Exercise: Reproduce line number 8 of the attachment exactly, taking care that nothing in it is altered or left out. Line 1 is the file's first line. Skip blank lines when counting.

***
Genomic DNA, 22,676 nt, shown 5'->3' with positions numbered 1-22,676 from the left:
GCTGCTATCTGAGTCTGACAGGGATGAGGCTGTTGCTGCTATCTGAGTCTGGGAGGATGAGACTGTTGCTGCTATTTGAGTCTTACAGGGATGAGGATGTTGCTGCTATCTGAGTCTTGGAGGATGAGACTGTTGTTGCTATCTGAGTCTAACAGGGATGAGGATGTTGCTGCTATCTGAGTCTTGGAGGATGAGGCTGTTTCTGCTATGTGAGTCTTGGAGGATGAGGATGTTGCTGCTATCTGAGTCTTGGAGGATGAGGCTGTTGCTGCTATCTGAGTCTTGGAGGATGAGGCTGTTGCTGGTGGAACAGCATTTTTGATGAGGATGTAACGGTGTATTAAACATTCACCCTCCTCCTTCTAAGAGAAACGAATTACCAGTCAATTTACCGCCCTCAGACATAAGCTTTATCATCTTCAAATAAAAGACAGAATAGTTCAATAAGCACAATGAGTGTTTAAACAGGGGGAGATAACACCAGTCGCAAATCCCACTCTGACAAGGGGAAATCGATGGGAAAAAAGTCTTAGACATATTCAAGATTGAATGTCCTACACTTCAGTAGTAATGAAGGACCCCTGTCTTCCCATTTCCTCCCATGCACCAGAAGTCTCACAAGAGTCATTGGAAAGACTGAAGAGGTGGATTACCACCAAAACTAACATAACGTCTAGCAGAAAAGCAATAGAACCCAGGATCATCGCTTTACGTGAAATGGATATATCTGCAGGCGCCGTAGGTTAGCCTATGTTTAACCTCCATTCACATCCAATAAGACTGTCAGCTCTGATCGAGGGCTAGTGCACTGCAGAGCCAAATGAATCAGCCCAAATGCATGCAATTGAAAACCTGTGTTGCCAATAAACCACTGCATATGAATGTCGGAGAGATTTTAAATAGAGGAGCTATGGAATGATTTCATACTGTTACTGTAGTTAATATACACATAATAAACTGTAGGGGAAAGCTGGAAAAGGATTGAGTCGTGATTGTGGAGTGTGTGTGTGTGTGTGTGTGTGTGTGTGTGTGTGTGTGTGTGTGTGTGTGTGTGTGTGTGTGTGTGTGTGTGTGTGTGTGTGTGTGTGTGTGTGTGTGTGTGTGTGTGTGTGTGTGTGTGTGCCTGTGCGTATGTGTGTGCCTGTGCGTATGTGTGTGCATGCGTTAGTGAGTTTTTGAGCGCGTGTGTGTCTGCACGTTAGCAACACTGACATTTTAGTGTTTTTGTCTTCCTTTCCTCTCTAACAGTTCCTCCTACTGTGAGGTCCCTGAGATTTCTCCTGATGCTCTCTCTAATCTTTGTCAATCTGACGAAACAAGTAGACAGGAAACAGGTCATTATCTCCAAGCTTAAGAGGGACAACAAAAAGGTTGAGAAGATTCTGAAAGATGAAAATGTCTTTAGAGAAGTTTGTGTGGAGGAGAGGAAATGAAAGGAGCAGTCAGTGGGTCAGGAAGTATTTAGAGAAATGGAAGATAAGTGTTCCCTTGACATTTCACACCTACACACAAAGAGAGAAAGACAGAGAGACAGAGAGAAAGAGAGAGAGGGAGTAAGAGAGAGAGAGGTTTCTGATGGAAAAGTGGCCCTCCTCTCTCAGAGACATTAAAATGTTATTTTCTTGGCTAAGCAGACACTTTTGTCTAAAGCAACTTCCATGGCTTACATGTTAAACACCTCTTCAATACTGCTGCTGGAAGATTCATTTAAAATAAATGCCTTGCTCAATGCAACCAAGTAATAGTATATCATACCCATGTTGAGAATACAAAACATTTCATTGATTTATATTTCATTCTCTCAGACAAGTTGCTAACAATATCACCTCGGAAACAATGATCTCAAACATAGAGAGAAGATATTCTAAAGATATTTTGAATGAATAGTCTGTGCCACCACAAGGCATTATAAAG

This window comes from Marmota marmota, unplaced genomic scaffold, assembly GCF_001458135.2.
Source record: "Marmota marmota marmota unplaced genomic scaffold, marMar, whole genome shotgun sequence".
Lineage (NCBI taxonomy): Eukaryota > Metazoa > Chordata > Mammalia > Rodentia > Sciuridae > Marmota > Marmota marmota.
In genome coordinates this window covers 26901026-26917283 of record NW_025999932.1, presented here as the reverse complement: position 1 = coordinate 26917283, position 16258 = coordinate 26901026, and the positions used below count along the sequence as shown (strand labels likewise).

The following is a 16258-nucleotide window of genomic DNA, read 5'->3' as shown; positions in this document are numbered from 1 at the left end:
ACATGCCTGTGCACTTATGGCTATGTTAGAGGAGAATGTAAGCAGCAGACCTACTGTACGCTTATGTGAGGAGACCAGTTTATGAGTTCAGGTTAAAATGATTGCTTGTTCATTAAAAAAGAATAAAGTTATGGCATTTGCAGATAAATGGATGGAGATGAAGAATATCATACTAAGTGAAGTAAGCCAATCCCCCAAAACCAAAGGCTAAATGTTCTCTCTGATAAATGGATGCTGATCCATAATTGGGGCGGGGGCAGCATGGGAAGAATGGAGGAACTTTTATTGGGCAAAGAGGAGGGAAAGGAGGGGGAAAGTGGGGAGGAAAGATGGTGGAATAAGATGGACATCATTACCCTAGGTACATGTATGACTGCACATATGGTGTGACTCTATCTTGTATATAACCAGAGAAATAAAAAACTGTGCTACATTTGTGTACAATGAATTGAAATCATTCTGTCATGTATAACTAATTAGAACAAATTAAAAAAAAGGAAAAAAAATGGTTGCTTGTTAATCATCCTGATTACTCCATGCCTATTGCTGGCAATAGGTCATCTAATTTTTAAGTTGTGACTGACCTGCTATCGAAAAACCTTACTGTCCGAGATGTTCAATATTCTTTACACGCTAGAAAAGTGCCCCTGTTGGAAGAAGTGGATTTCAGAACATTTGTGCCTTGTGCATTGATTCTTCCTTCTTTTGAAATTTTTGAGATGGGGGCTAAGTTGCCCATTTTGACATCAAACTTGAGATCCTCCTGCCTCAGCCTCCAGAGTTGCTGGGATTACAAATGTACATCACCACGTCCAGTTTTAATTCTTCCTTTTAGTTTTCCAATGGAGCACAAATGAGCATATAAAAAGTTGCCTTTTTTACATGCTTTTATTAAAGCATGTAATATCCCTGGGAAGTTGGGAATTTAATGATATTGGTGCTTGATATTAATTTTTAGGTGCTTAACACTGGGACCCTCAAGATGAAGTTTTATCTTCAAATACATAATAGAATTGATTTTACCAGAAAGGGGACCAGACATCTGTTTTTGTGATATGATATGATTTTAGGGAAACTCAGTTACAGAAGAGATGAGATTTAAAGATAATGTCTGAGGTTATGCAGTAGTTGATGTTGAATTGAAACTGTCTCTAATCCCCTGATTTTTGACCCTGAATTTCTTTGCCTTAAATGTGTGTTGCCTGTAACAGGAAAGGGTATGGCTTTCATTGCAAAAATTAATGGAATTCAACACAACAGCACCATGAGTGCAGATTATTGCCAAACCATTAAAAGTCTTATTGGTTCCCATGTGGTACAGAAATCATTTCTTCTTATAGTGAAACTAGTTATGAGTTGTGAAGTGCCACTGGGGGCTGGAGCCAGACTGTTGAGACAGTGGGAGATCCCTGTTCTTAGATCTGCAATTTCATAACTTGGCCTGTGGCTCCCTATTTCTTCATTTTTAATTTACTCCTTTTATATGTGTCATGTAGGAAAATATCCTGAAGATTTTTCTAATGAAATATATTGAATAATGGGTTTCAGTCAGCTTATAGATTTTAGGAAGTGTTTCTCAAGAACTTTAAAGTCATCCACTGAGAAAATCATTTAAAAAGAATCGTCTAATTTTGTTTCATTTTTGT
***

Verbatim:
ACATGCCTGTGCACTTATGGCTATGTTAGAGGAGAATGTAAGCAGCAGACCTACTGTACGCTTATGTGAGGAGACCAGTTTATGAGTTCAGGTTAAAATGATTGCTTGTTCATTAAAAAAGAATAAAGTTATGGCATTTGCAGATAAATGGATGGAGATGAAGAATATCATACTAAGTGAAGTAAGCCAATCCCCCAAAACCAAAGGCTAAATGTTCTCTCTGATAAATGGATGCTGATCCATAATTGGGGCGGGGGCAGCATGGGAAGAATGGAGGAACTTTTATTGGGCAAAGAGGAGGGAAAGGAGGGGGAAAGTGGGGAGGAAAGATGGTGGAATAAGATGGACATCATTACCCTAGGTACATGTATGACTGCACATATGGTGTGACTCTATCTTGTATATAACCAGAGAAATAAAAAACTGTGCTACATTTGTGTACAATGAATTGAAATCATTCTGTCATGTATAACTAATTAGAACAAATTAAAAAAAAGGAAAAAAAATGGTTGCTTGTTAATCATCCTGATTACTCCATGCCTATTGCTGGCAATAGGTCATCTAATTTTTAAGTTGTGACTGACCTGCTATCGAAAAACCTTACTGTCCGAGATGTTCAATATTCTTTACACGCTAGAAAAGTGCCCCTGTTGGAAGAAGTGGATTTCAGAACATTTGTGCCTTGTGCATTGATTCTTCCTTCTTTTGAAATTTTTGAGATGGGGGCTAAGTTGCCCATTTTGACATCAAACTTGAGATCCTCCTGCCTCAGCCTCCAGAGTTGCTGGGATTACAAATGTACATCACCACGTCCAGTTTTAATTCTTCCTTTTAGTTTTCCAATGGAGCACAAATGAGCATATAAAAAGTTGCCTTTTTTACATGCTTTTATTAAAGCATGTAATATCCCTGGGAAGTTGGGAATTTAATGATATTGGTGCTTGATATTAATTTTTAGGTGCTTAACACTGGGACCCTCAAGATGAAGTTTTATCTTCAAATACATAATAGAATTGATTTTACCAGAAAGGGGACCAGACATCTGTTTTTGTGATATGATATGATTTTAGGGAAACTCAGTTACAGAAGAGATGAGATTTAAAGATAATGTCTGAGGTTATGCAGTAGTTGATGTTGAATTGAAACTGTCTCTAATCCCCTGATTTTTGACCCTGAATTTCTTTGCCTTAAATGTGTGTTGCCTGTAACAGGAAAGGGTATGGCTTTCATTGCAAAAATTAATGGAATTCAACACAACAGCACCATGAGTGCAGATTATTGCCAAACCATTAAAAGTCTTATTGGTTCCCATGTGGTACAGAAATCATTTCTTCTTATAGTGAAACTAGTTATGAGTTGTGAAGTGCCACTGGGGGCTGGAGCCAGACTGTTGAGACAGTGGGAGATCCCTGTTCTTAGATCTGCAATTTCATAACTTGGCCTGTGGCTCCCTATTTCTTCATTTTTAATTTACTCCTTTTATATGTGTCATGTAGGAAAATATCCTGAAGATTTTTCTAATGAAATATATTGAATAATGGGTTTCAGTCAGCTTATAGATTTTAGGAAGTGTTTCTCAAGAACTTTAAAGTCATCCACTGAGAAAATCATTTAAAAAGAATCGTCTAATTTTGTTTCATTTTTGT